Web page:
• International negotiation. During the 1970s,  I was Bell Labs' delegate to several national and international standards committees involved in data communications. It was my job to negotiate datacomm interface standards in the interest of AT&T and what its products could and would do. It required traveling all over the world, until we had our second child and I requested an assignment with less travel.
  • Teaching. Bell Labs offers graduate-level courses to its employees in relevant technologies. I taught several of these courses. Notable among them was the course in Computer Networking. In 1977, I designed that course from scratch, and taught it the first time it was offered.
  • Paralegal. At several times during my career, I was an in-house consultant to the legal and patent staff. But, for a few months in 1983, my involvement with legal issues was much deeper. My group's assignment was to negotiate a half-dozen software development deals with software companies around the country. Bell Labs and AT&T lawyers were simply not up-to-date on software law, so I put my group and myself through a crash course in software law and we did the contracts ourselves. We must have done it OK; the legal department wound up using the form contract we developed as Bell Labs' standard software contract well into the 1990s.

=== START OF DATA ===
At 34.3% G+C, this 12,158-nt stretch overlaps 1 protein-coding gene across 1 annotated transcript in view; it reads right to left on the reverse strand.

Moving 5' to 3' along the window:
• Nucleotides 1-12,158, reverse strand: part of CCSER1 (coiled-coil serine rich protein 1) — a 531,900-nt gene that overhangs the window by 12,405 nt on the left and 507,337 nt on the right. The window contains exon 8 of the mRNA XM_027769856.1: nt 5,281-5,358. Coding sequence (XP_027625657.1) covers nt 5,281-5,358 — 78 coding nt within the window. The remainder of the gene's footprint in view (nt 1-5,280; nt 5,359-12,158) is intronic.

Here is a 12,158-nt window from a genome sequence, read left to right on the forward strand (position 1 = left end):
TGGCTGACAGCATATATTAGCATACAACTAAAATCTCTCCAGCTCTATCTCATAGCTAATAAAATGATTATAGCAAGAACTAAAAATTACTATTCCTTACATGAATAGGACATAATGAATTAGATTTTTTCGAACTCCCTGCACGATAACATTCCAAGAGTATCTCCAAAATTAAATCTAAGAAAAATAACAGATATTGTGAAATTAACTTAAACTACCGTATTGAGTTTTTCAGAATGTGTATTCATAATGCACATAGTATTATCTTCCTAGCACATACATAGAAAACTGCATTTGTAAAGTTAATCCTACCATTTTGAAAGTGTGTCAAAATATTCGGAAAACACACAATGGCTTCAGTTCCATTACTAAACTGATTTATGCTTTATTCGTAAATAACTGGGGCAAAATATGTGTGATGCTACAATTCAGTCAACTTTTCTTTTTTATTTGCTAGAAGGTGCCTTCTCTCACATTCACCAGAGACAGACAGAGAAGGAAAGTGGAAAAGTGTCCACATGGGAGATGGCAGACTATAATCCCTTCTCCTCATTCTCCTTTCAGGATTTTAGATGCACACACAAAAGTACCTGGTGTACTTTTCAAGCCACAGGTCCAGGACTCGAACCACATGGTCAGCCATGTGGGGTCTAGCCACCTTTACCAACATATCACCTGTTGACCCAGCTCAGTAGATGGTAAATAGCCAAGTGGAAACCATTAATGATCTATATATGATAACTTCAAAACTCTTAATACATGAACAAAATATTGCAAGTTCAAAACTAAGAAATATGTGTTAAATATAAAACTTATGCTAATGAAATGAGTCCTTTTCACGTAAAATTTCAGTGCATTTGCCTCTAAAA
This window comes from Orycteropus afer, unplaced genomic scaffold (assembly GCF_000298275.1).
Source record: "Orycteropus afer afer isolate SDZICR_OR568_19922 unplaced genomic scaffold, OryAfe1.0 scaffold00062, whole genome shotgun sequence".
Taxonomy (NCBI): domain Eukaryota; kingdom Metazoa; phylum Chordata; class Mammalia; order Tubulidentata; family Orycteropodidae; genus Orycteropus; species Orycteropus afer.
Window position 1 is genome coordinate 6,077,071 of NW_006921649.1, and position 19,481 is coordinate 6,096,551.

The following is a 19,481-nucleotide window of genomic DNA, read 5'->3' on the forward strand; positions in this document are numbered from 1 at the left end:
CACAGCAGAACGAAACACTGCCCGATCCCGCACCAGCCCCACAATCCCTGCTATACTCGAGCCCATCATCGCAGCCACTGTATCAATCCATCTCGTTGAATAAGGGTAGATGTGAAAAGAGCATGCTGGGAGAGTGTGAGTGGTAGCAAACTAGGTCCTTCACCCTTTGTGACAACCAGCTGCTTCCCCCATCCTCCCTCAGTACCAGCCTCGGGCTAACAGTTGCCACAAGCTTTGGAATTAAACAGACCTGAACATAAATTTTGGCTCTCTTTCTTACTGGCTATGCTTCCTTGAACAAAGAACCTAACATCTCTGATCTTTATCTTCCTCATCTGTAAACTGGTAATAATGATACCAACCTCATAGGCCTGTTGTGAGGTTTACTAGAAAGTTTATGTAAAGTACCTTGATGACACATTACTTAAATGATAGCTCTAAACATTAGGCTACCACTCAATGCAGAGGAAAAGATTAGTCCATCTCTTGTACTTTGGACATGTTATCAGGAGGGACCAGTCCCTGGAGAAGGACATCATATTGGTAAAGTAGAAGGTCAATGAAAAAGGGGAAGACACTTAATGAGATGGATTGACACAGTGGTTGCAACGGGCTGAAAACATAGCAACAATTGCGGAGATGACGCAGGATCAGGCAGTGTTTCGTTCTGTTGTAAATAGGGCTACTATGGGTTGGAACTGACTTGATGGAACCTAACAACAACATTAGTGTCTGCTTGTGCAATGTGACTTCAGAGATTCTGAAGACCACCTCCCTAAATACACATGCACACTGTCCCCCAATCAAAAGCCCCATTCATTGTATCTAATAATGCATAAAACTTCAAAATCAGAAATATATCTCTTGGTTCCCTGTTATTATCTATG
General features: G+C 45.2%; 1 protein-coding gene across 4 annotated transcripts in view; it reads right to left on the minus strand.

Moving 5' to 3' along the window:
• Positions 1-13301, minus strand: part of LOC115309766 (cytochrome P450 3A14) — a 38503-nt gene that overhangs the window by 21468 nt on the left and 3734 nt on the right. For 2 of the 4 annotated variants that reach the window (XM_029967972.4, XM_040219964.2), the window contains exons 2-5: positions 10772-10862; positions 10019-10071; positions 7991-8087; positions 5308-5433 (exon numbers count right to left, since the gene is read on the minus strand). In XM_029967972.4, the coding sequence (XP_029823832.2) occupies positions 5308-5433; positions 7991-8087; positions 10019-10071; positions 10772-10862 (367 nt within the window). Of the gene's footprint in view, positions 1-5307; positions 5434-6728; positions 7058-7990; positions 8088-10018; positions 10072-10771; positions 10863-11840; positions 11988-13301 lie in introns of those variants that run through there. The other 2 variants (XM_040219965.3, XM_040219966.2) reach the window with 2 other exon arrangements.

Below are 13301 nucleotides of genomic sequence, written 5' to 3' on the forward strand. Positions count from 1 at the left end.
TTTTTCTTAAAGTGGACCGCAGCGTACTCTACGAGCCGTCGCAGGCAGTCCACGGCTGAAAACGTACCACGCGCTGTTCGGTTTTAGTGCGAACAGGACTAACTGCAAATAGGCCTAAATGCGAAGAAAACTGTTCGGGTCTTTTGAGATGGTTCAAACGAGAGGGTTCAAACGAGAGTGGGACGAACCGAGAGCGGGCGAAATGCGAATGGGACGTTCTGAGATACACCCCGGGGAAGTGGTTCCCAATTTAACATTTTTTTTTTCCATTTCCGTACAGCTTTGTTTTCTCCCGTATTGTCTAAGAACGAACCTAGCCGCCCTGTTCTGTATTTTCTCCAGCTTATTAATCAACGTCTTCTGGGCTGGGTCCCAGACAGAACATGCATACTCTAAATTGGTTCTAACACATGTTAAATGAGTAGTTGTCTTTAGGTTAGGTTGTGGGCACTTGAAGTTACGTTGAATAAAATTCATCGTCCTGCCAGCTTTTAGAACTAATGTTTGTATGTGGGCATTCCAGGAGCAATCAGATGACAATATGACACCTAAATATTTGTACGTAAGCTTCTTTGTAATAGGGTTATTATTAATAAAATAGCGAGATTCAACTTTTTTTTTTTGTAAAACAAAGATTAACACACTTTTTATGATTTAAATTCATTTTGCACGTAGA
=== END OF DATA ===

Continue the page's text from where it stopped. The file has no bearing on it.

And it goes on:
When the bottom fell out of the telecom market in 2001, I was surprised to be one of the survivors of a huge layoff. But, with only a quarter of the people left on my project, it just wasn't fun any more. By early 2002, I had had enough and retired.

The year after I retired, I tried teaching at the college level. As an adjunct professor at The College of New Jersey (what used to be called Trenton State), I taught computer networking to MIS majors. I was unimpressed with the desire of today's undergraduates to actually learn the material -- as opposed to sit through four years and collect a degree. That was too frustrating, and I have no intention to try it again. Perhaps I was spoiled by having taught in-house courses to motivated and very smart Bell Labs engineers.


OK, that's the job story. What about my personal life? Yes, I have one. (As I mentioned above, I changed jobs to have more time with my family.)

2016 marked 50 years of marriage to Rochelle Honey Tutelman (née Rice). We have raised two sons:
  • Jeff was born in 1971 and is a computer/software engineer. He is married to Robin Ventriglia Tutelman, and they have twin sons born early in 2013. They live about 40 minutes drive from us, and we see them often.